Google dismantled Donald Trump's latest salvo on the search engine

  • Google issued a methodical statement dismantling US President Donald Trump's latest attack on it.

  • Trump tweeted a video purportedly showing that Google has not promoted his State of the Union address for the past two years.

  • Google debunked this, and archived web pages support their statement.


Google is fighting back.

After Donald Trump widened his line of attack on the search engine giant, Google swiftly debunked the US president's tweet in a methodical statement.

Using the hashtag "#StopTheBias," Trump posted a video claiming to show how Google has promoted Barack Obama's State of the Union speeches, but ignored his own address to Congress for the past two years.

"For years, Google promoted president Obama’s State of the Union on its homepage," the 24-second video states. "When President Trump took office, Google stopped."

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Google disagreed. In a statement sent to journalists on Wednesday, the company said:

"On January 30 2018, we highlighted the livestream of President Trump’s State of the Union on the http://google.com homepage.

"We have historically not promoted the first address to Congress by a new President, which is technically not a State of the Union address. As a result, we didn’t include a promotion on http://google.com for this address in either 2009 or 2017."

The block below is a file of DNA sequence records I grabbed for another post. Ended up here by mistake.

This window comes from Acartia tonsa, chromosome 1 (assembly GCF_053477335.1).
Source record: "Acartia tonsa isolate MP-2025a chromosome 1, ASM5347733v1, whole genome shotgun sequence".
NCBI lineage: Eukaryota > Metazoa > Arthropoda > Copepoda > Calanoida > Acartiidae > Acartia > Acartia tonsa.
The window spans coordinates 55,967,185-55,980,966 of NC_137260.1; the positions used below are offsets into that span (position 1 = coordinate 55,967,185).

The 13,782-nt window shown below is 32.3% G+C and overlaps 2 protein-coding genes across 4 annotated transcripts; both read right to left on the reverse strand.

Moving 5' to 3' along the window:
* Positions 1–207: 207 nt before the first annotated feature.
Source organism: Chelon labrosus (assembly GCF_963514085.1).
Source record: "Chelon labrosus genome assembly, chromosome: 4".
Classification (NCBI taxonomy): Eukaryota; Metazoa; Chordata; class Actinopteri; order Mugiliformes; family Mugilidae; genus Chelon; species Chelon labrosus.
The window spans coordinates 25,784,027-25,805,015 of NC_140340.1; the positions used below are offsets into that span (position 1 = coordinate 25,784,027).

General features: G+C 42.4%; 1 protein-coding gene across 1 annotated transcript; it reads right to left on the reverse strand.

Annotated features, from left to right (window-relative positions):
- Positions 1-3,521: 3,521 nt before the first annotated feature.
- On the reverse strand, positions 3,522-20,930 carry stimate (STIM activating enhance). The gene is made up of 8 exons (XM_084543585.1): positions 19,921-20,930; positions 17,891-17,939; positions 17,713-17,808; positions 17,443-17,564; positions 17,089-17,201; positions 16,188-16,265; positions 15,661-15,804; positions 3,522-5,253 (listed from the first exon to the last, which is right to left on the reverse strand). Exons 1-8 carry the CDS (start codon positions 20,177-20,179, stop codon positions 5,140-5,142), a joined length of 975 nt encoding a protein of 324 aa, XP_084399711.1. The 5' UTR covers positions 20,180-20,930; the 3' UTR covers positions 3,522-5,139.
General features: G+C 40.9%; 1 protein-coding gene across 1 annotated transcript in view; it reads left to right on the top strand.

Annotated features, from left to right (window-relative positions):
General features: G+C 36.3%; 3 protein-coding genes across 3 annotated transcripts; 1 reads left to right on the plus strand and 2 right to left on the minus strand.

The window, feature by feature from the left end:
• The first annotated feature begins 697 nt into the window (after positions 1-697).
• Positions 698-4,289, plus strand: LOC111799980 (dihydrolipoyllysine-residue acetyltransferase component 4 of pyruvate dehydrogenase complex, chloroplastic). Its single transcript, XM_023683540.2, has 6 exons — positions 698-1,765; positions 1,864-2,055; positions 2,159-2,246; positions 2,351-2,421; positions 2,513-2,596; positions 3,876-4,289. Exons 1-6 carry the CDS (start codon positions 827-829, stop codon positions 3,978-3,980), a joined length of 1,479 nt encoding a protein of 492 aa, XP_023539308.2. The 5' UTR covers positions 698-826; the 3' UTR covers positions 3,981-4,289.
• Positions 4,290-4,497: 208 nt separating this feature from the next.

There's evidence to support Google...

Google's statement is supported by records on internet archive website Wayback Machine, which shows that the search engine had indeed promoted live coverage of Trump's State of the Union this year. This was backed up by a screenshot posted to the "r/The_Donald" community on Reddit.

Google
Google

Google/Way Back Machine

...and questions over whether Trump's video was doctored

Other inconsistencies in Trump's video have also been pointed out. BuzzFeed and others noted that the 2016 screenshot in Trump's video appears to feature a Google logo that was ditched in September 2015. Here's the Google blog in which the company explains its new look.

Google
Google

Google/Donald Trump/Twitter

Finally, Wayback Machine shows that Google also ran a Cinderella doodle on January 12, 2016. This does not feature in the short video that Trump tweeted.

Google
Google

Google/Wayback Machine

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